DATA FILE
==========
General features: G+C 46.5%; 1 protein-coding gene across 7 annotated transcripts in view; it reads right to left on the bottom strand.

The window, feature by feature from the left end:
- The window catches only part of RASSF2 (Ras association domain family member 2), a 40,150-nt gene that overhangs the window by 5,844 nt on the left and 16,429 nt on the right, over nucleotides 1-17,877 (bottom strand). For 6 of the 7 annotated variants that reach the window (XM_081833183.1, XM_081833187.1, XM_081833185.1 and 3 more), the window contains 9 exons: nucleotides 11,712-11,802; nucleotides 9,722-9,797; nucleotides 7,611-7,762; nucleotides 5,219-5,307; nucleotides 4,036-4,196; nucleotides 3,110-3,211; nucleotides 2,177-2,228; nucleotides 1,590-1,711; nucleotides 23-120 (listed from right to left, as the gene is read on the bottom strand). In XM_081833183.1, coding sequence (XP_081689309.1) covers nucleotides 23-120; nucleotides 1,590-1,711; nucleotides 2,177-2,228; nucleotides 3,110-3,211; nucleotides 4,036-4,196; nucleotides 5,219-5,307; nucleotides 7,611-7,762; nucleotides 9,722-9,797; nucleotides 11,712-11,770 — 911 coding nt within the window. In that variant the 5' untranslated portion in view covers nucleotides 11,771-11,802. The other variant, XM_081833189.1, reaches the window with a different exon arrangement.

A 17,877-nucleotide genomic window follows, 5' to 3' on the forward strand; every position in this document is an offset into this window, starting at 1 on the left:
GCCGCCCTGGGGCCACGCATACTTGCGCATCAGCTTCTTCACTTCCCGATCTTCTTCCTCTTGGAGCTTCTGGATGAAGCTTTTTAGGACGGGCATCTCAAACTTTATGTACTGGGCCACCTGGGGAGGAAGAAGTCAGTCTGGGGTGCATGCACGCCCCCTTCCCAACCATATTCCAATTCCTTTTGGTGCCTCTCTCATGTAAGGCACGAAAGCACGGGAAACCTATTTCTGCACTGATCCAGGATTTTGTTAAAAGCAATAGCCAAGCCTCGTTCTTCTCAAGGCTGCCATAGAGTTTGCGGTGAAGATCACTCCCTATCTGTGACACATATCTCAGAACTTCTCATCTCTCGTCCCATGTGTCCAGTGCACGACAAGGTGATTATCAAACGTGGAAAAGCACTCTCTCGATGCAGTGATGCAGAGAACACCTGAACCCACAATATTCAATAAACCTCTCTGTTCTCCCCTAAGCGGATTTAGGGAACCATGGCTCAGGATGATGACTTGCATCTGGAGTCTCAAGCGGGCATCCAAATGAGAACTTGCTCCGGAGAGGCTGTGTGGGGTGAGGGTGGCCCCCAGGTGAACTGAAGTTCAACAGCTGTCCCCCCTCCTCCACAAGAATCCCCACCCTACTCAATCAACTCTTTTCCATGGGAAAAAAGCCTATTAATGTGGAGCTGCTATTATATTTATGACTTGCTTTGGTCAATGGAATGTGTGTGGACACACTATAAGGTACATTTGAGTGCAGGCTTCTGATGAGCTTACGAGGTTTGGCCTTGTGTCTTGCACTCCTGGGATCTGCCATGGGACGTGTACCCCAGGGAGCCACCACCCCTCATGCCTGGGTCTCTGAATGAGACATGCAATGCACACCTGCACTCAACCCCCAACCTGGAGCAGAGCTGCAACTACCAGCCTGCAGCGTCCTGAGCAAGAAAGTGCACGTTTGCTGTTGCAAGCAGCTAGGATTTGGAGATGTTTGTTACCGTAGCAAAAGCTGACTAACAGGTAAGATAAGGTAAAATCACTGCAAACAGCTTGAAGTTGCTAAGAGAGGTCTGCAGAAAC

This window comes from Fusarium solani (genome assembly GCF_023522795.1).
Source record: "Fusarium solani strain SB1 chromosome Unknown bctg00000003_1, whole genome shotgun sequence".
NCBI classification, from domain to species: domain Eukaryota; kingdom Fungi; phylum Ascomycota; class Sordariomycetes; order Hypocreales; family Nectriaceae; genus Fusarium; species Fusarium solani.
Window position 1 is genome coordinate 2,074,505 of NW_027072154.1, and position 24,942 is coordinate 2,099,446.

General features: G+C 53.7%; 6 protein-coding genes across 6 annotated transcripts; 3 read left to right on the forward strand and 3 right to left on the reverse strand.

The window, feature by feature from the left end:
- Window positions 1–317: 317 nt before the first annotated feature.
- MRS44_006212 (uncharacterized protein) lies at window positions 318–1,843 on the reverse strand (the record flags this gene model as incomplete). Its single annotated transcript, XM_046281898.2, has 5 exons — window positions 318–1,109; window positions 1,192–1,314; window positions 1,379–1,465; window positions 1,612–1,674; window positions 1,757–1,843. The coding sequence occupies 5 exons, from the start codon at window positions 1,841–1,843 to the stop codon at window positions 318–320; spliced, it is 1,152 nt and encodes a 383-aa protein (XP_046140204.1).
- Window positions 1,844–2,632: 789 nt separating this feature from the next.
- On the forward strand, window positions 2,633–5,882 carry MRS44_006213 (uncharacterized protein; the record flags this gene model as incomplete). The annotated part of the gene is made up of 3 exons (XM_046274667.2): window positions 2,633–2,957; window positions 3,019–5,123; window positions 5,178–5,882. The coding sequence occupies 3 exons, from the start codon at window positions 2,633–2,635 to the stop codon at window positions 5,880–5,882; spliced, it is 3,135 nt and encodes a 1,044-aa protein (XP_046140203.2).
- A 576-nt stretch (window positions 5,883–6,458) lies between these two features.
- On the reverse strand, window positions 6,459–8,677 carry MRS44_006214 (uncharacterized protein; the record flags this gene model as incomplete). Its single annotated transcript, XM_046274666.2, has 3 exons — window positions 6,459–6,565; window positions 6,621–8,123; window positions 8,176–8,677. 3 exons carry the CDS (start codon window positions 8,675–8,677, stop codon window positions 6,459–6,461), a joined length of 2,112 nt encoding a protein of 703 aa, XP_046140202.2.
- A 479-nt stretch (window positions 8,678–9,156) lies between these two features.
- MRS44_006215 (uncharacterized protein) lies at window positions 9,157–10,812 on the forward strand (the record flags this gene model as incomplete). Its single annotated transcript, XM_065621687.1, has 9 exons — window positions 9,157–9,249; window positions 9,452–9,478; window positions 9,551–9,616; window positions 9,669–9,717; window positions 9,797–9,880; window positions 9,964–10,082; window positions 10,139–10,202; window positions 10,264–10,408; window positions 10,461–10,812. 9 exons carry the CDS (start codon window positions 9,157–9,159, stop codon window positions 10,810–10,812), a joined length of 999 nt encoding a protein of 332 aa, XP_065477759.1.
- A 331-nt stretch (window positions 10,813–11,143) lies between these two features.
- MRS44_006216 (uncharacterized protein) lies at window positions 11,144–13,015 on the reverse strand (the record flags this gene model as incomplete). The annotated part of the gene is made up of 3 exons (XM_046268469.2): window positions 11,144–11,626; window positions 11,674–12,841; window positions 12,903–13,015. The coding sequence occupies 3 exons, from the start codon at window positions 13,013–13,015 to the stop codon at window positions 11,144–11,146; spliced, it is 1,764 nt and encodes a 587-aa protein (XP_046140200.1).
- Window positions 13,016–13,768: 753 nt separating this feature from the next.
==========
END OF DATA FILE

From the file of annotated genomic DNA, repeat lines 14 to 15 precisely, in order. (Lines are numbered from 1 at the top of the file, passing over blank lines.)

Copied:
- Window positions 1,844–2,632: 789 nt separating this feature from the next.
- On the forward strand, window positions 2,633–5,882 carry MRS44_006213 (uncharacterized protein; the record flags this gene model as incomplete). The annotated part of the gene is made up of 3 exons (XM_046274667.2): window positions 2,633–2,957; window positions 3,019–5,123; window positions 5,178–5,882. The coding sequence occupies 3 exons, from the start codon at window positions 2,633–2,635 to the stop codon at window positions 5,880–5,882; spliced, it is 3,135 nt and encodes a 1,044-aa protein (XP_046140203.2).